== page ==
Is the Paleo Diet Based on Flawed Logic?

A new study argues that a true Paleo diet should include carbs. Find out why.

Limiting carbohydrates is one of the tenets of the Paleo diet, but a new study argues that a true Paleo diet should include carbs.

The diet is named after the Paleolithic Era, the earliest period of human development, and promotes eating foods that our caveman ancestors supposedly would have eaten.

That has generally meant an emphasis on food groups like meat and vegetables and a limitation of food groups like dairy and carbohydrates.

Until now.

A recent study uses archaeological, anthropological, genetic, physiological and anatomical data to argue that carbs — especially the type known as starches — fueled not only cavemen’s stomachs, but also the evolution of their brains, according to a news release from the University of Chicago Press, which publishes the journal in which the study appears.

The study authors write:

Although previous studies have highlighted a stone tool-mediated shift from primarily plant-based to primarily meat-based diets as critical in the development of the brain and other human traits, we argue that digestible carbohydrates were also necessary to accommodate the increased metabolic demands of a growing brain.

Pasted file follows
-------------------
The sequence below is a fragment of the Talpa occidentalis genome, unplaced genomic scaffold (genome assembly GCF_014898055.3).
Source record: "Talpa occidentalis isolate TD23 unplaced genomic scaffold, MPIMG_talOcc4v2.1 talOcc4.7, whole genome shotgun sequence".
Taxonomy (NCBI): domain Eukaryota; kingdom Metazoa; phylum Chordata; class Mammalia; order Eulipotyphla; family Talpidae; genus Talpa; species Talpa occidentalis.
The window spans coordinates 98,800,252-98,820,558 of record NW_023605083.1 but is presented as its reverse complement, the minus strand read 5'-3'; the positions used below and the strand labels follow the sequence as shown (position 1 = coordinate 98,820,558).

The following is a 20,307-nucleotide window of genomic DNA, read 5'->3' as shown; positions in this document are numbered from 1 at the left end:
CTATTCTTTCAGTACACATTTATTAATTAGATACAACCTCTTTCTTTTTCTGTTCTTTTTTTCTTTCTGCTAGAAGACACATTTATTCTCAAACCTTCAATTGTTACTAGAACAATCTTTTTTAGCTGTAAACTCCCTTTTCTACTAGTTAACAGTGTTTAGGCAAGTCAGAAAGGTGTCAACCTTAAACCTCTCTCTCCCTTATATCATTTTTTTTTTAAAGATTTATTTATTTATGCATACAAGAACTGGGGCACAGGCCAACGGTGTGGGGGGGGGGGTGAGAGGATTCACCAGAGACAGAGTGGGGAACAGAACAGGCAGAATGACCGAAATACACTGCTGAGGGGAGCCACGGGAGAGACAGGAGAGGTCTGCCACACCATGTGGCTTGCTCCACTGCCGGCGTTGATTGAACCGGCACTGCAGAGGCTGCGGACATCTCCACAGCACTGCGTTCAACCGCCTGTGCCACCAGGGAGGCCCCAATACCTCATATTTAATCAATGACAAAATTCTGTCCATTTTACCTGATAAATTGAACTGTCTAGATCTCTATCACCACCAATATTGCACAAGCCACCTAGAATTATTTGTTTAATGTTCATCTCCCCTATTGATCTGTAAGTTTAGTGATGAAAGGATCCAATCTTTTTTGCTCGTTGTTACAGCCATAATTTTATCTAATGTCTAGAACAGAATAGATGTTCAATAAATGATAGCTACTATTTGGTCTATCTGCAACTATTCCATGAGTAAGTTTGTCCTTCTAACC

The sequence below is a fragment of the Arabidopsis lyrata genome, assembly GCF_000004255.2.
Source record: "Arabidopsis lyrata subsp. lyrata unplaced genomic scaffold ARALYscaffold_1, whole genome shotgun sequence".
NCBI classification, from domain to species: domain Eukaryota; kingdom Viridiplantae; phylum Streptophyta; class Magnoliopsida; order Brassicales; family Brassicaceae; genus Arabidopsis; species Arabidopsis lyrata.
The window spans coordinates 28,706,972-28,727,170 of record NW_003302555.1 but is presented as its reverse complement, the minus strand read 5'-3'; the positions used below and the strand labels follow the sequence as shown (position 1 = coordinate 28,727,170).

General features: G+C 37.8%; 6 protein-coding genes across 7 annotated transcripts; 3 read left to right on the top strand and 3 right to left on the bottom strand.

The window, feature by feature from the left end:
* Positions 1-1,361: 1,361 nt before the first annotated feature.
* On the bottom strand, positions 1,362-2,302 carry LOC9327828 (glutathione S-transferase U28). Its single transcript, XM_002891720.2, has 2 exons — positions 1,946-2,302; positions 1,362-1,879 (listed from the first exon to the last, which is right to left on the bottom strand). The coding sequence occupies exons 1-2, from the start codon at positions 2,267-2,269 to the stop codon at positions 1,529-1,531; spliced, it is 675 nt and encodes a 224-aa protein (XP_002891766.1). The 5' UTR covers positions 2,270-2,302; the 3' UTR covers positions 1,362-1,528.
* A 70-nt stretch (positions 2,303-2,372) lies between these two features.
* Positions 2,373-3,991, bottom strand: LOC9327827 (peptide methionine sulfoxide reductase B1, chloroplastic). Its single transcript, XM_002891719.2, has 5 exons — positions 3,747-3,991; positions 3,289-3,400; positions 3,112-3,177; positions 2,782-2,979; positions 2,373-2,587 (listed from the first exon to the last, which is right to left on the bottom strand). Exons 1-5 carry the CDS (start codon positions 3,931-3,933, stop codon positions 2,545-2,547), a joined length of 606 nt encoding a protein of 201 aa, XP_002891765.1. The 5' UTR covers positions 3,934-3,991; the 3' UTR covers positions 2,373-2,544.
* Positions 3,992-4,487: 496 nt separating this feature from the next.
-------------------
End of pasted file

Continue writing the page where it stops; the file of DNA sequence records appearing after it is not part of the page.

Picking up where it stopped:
Mark Thomas, a professor of evolutionary genetics at University College London and one of the study authors, tells British publication The Telegraph that carbs should be “put back” in today’s Paleo diet. He says that along with meat, carbohydrates likely enabled humans to become the dominant species:

“Plant carbohydrates and meat were both necessary and complementary dietary components in human evolution. … Consumption of increased amounts of starch may have provided a substantial evolutionary advantage.”

Plant-based starches include root tubers like potatoes.

Thomas also cites a combination of an increased interest in and confusion over healthy diets:

“There is little clear agreement on what quantitatively constitutes a healthy diet, or indeed a Paleolithic diet, with much conflicting information disseminated to the public.

Eating food suited to the way our metabolisms evolved is a fantastic idea, but if you buy a book on the Paleo diet it’s probably rubbish. We know so little about what the Paleolithic diet was.”

Does this news give you reason to rethink your diet? Let us know what you think below or on Facebook.

Stacy Johnson

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